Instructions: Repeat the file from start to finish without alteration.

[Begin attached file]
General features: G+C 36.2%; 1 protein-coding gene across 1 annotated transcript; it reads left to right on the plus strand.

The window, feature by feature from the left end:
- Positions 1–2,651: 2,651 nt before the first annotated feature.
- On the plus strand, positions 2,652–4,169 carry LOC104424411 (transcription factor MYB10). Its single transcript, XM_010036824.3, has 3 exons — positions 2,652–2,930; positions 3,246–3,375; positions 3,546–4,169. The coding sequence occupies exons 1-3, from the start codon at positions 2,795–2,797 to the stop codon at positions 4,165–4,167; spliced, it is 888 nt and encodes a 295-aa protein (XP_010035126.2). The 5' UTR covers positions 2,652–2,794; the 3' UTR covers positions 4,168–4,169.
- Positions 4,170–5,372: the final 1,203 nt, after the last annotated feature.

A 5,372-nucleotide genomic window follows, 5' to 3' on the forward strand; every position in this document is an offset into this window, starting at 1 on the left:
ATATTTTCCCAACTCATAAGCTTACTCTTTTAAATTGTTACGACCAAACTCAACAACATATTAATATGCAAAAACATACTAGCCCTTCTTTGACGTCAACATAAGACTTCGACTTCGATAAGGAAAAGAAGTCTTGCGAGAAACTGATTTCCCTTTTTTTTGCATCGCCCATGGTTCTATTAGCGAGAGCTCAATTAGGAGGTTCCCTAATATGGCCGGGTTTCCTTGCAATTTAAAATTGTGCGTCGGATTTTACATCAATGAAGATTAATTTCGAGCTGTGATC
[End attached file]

General features: G+C 36.2%; 1 protein-coding gene across 1 annotated transcript; it reads left to right on the plus strand.

The window, feature by feature from the left end:
- Positions 1–2,651: 2,651 nt before the first annotated feature.
- On the plus strand, positions 2,652–4,169 carry LOC104424411 (transcription factor MYB10). Its single transcript, XM_010036824.3, has 3 exons — positions 2,652–2,930; positions 3,246–3,375; positions 3,546–4,169. The coding sequence occupies exons 1-3, from the start codon at positions 2,795–2,797 to the stop codon at positions 4,165–4,167; spliced, it is 888 nt and encodes a 295-aa protein (XP_010035126.2). The 5' UTR covers positions 2,652–2,794; the 3' UTR covers positions 4,168–4,169.
- Positions 4,170–5,372: the final 1,203 nt, after the last annotated feature.

A 5,372-nucleotide genomic window follows, 5' to 3' on the forward strand; every position in this document is an offset into this window, starting at 1 on the left:
ATATTTTCCCAACTCATAAGCTTACTCTTTTAAATTGTTACGACCAAACTCAACAACATATTAATATGCAAAAACATACTAGCCCTTCTTTGACGTCAACATAAGACTTCGACTTCGATAAGGAAAAGAAGTCTTGCGAGAAACTGATTTCCCTTTTTTTTGCATCGCCCATGGTTCTATTAGCGAGAGCTCAATTAGGAGGTTCCCTAATATGGCCGGGTTTCCTTGCAATTTAAAATTGTGCGTCGGATTTTACATCAATGAAGATTAATTTCGAGCTGTGATC